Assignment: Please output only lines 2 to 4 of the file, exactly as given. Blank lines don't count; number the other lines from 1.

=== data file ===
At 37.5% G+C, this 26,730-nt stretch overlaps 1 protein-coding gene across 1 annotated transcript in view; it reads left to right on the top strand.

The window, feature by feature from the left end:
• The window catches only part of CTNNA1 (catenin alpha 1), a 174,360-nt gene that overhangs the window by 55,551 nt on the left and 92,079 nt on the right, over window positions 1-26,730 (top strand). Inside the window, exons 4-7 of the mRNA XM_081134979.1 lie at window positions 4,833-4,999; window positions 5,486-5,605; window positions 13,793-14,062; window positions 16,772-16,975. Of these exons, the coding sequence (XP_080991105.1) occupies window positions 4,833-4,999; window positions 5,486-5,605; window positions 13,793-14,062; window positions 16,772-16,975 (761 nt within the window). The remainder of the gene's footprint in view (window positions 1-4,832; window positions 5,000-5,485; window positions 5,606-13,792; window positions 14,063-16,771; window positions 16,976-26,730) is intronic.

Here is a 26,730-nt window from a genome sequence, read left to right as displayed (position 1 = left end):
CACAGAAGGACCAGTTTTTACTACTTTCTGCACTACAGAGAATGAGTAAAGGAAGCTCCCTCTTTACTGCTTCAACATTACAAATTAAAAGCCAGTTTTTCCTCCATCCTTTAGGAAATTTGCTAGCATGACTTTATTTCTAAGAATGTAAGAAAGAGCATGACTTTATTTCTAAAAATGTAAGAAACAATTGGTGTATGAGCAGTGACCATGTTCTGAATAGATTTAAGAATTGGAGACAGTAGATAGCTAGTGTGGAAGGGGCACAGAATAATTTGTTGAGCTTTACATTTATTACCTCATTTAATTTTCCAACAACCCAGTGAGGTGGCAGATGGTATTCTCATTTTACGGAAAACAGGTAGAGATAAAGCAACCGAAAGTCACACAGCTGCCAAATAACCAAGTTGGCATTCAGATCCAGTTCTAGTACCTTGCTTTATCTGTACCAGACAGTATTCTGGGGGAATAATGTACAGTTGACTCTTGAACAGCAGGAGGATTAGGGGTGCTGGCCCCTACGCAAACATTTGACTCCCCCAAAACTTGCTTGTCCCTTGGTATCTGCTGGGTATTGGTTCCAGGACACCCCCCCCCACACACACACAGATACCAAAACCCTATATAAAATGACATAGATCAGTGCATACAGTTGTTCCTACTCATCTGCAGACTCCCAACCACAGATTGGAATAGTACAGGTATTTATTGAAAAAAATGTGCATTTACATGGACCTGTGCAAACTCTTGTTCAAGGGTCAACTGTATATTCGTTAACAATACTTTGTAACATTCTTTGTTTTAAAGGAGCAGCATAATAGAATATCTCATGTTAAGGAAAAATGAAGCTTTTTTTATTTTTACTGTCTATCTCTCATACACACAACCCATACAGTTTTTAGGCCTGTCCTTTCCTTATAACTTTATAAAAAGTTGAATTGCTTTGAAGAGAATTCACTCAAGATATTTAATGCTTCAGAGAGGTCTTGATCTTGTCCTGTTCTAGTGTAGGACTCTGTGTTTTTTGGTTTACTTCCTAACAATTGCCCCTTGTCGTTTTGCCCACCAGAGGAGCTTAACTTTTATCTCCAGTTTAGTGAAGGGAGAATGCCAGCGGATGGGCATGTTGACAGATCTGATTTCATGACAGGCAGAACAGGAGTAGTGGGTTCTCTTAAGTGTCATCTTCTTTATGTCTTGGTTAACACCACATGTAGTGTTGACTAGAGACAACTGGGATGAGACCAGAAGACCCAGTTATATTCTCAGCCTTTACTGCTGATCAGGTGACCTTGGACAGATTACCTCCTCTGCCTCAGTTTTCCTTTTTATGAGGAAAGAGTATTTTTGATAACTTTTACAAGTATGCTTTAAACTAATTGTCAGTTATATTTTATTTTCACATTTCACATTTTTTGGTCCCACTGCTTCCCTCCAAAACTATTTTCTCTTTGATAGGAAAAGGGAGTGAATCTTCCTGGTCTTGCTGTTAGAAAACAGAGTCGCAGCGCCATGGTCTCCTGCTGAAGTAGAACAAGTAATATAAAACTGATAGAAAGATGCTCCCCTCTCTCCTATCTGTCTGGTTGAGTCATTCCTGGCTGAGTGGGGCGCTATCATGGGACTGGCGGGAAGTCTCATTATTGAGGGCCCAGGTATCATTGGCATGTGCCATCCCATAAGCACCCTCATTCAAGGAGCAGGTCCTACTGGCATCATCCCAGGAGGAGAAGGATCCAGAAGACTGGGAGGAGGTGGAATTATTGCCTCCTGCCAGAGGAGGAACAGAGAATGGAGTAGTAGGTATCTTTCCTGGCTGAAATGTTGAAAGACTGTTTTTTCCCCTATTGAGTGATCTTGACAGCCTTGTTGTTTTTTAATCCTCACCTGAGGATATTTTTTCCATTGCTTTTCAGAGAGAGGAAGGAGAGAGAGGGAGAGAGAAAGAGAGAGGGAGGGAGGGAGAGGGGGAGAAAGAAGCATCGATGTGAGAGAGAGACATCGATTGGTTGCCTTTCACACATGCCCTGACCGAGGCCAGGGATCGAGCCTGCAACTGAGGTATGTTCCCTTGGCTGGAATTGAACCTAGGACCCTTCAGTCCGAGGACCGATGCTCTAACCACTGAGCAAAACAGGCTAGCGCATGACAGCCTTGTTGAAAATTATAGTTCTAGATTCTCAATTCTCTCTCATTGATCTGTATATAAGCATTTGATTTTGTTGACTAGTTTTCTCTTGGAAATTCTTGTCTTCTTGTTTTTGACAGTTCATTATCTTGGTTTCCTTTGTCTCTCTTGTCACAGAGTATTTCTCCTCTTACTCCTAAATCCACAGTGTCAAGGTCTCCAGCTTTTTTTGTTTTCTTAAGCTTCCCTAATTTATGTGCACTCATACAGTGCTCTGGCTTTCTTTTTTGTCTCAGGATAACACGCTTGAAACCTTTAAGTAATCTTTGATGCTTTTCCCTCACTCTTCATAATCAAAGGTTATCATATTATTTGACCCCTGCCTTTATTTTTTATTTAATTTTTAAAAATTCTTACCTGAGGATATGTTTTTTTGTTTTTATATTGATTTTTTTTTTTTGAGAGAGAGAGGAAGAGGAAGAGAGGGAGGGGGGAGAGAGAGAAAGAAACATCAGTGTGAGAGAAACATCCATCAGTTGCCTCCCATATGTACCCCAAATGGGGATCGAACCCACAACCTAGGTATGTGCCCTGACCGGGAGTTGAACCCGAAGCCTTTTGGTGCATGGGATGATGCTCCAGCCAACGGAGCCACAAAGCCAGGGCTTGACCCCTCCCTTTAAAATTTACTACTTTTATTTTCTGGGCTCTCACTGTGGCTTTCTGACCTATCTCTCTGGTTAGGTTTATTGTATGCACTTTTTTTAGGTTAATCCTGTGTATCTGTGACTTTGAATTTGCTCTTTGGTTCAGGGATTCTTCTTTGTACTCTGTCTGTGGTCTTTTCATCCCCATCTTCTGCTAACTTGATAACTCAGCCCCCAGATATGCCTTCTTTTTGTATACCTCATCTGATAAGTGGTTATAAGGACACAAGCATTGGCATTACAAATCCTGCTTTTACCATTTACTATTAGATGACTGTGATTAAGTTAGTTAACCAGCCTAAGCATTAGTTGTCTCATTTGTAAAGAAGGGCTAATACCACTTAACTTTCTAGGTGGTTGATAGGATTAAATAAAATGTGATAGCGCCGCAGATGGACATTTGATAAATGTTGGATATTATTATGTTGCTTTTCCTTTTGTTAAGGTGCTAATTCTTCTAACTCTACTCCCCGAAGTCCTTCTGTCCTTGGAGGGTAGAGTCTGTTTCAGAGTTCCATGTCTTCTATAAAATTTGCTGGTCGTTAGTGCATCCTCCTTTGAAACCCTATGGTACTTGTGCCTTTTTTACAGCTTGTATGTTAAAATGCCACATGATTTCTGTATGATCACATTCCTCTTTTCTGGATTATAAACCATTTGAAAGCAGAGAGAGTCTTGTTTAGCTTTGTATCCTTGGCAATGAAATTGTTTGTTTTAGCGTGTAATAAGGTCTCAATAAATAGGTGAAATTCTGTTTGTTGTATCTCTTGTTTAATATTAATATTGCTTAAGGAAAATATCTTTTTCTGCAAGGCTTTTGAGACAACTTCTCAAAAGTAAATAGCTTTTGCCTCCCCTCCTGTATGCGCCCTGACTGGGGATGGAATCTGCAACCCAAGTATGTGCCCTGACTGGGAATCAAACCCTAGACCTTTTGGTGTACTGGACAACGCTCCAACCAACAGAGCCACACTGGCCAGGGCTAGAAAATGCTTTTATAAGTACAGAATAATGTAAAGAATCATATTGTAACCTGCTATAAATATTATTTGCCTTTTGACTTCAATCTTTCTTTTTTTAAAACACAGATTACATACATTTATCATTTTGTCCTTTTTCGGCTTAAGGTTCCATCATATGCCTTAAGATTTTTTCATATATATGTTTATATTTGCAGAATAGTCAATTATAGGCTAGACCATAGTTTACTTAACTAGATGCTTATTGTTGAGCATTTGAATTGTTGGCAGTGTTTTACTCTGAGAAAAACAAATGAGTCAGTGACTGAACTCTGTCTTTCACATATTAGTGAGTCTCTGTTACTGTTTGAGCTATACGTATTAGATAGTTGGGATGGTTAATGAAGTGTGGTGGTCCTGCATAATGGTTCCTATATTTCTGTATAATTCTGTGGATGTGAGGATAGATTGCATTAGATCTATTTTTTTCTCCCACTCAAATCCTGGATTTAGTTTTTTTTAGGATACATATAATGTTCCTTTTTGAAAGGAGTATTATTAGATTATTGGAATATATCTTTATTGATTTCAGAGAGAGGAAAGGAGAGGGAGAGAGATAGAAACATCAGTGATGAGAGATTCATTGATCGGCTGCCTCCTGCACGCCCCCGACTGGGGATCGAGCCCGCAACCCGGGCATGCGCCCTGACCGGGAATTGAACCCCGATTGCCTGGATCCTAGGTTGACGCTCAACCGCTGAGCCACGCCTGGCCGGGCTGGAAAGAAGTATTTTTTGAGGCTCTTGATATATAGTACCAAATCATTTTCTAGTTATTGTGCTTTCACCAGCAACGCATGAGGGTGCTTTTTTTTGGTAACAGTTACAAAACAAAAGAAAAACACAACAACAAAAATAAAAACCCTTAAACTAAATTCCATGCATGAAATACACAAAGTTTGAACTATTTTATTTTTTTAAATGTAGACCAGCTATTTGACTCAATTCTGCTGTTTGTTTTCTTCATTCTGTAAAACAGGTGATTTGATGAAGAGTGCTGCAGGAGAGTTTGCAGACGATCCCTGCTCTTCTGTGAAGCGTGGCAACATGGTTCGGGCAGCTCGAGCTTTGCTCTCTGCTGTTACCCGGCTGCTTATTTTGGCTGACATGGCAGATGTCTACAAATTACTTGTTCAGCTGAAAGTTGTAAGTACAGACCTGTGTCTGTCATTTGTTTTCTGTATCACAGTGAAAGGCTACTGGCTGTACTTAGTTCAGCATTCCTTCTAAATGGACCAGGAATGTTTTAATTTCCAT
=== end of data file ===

The window, feature by feature from the left end:
• The window catches only part of CTNNA1 (catenin alpha 1), a 174,360-nt gene that overhangs the window by 55,551 nt on the left and 92,079 nt on the right, over window positions 1-26,730 (top strand). Inside the window, exons 4-7 of the mRNA XM_081134979.1 lie at window positions 4,833-4,999; window positions 5,486-5,605; window positions 13,793-14,062; window positions 16,772-16,975. Of these exons, the coding sequence (XP_080991105.1) occupies window positions 4,833-4,999; window positions 5,486-5,605; window positions 13,793-14,062; window positions 16,772-16,975 (761 nt within the window). The remainder of the gene's footprint in view (window positions 1-4,832; window positions 5,000-5,485; window positions 5,606-13,792; window positions 14,063-16,771; window positions 16,976-26,730) is intronic.

Here is a 26,730-nt window from a genome sequence, read left to right as displayed (position 1 = left end):